A new study published this week has found only a small proportion of children’s pack lunches are meeting nutritional standards.
Almost half of all primary school pupils take a packed lunch to school, however, researchers from the University of Leeds found that just 1.6% of those packed lunches met the nutritional standards set for their classmates eating in the school canteen. Only 17% contained any vegetables or salad, while 52% contained too many sweet snacks.
Dr Charlotte Evans from the University’s School of Food and Nutrition said, “I hope the results of the study are an eye-opener, highlighting that more stringent policies need to be introduced if we want to see real change in the nutritional value of children’s packed lunches.”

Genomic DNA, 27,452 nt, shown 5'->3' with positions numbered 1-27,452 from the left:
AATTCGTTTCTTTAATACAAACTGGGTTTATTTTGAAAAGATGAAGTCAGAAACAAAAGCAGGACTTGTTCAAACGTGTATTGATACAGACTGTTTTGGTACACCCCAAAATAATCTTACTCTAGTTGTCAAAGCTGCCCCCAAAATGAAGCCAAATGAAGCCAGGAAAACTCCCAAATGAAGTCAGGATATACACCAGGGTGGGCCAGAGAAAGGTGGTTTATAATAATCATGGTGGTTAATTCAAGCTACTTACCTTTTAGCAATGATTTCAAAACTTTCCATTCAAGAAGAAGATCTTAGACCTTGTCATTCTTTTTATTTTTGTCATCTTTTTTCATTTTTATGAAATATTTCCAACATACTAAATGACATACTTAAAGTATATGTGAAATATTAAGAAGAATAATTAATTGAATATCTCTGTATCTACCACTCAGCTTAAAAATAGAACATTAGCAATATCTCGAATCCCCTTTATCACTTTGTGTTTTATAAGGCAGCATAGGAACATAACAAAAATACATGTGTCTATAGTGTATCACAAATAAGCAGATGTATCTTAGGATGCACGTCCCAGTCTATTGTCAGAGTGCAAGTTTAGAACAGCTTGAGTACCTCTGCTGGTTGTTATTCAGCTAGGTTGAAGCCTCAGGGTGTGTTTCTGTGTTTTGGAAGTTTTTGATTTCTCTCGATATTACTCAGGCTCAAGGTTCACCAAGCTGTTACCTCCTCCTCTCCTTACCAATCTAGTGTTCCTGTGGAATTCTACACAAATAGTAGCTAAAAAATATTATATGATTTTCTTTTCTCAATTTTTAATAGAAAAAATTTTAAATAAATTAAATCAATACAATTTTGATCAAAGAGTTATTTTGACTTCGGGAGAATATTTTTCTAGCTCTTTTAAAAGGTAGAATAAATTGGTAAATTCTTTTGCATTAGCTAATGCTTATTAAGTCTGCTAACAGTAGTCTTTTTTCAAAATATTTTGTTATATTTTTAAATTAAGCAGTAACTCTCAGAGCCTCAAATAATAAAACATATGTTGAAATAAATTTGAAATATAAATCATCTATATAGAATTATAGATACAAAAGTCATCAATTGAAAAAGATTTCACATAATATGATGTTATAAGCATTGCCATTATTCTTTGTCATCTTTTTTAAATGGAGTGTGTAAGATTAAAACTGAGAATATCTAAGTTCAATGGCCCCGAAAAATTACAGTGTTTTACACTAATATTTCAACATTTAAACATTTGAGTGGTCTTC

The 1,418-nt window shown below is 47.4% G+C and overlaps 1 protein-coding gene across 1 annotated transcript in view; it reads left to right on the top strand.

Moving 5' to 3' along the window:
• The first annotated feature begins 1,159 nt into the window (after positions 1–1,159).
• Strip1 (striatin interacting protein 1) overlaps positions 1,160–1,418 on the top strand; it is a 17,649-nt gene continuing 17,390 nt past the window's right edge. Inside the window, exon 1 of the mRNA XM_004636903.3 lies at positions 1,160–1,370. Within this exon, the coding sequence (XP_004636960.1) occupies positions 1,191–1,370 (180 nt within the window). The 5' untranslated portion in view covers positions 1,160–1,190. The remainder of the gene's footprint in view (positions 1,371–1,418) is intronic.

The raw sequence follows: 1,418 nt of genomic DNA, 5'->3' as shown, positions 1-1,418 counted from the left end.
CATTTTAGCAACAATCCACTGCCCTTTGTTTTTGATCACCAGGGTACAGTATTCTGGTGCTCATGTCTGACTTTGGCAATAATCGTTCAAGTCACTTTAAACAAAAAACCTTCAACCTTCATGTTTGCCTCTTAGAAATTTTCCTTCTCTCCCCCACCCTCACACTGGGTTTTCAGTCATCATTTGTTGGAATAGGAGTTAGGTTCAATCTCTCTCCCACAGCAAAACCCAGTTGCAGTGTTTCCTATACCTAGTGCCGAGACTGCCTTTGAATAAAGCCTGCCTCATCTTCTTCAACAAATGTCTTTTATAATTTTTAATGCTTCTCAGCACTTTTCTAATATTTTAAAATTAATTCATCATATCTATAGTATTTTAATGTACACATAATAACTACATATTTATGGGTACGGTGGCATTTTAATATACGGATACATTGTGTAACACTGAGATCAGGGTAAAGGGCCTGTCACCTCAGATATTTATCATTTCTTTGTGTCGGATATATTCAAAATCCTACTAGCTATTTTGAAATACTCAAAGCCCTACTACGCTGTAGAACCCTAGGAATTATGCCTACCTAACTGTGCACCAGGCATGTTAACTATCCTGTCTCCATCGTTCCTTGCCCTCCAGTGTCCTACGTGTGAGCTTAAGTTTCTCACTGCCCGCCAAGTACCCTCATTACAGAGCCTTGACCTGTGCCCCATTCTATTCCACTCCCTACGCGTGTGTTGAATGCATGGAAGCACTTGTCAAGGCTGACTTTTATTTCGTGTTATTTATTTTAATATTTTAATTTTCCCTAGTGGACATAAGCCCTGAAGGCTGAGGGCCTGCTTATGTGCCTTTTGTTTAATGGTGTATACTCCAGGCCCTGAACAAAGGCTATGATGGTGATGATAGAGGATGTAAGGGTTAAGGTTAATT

This research was commissioned by the food brand Flora as a follow up to a 2006 study previously carried out at the University. The original research found that only 1.1% of children’s packed lunches met the national standard for school meals. The report shows just a 0.5% improvement in the last ten years.
In addition, few of the packed lunches met the standards for vitamin A (17%), iron (16%) or zinc (16%), it’s thought this is due to the lack of fresh vegetables, salad and unprocessed meat and fish.
However, the report did show a significant reduction in the consumption of sugary drinks, down from 61% to 46%. It also found 93% of the packed lunches met the national standards for protein.
Sharon Hodgson MP, Chair of the All-Party Parliamentary Group for School Food, said: “The research highlights the need for more action to be taken on food put in children’s packed lunches, something which the School Food APPG has recently called for.”
Source: University of Leeds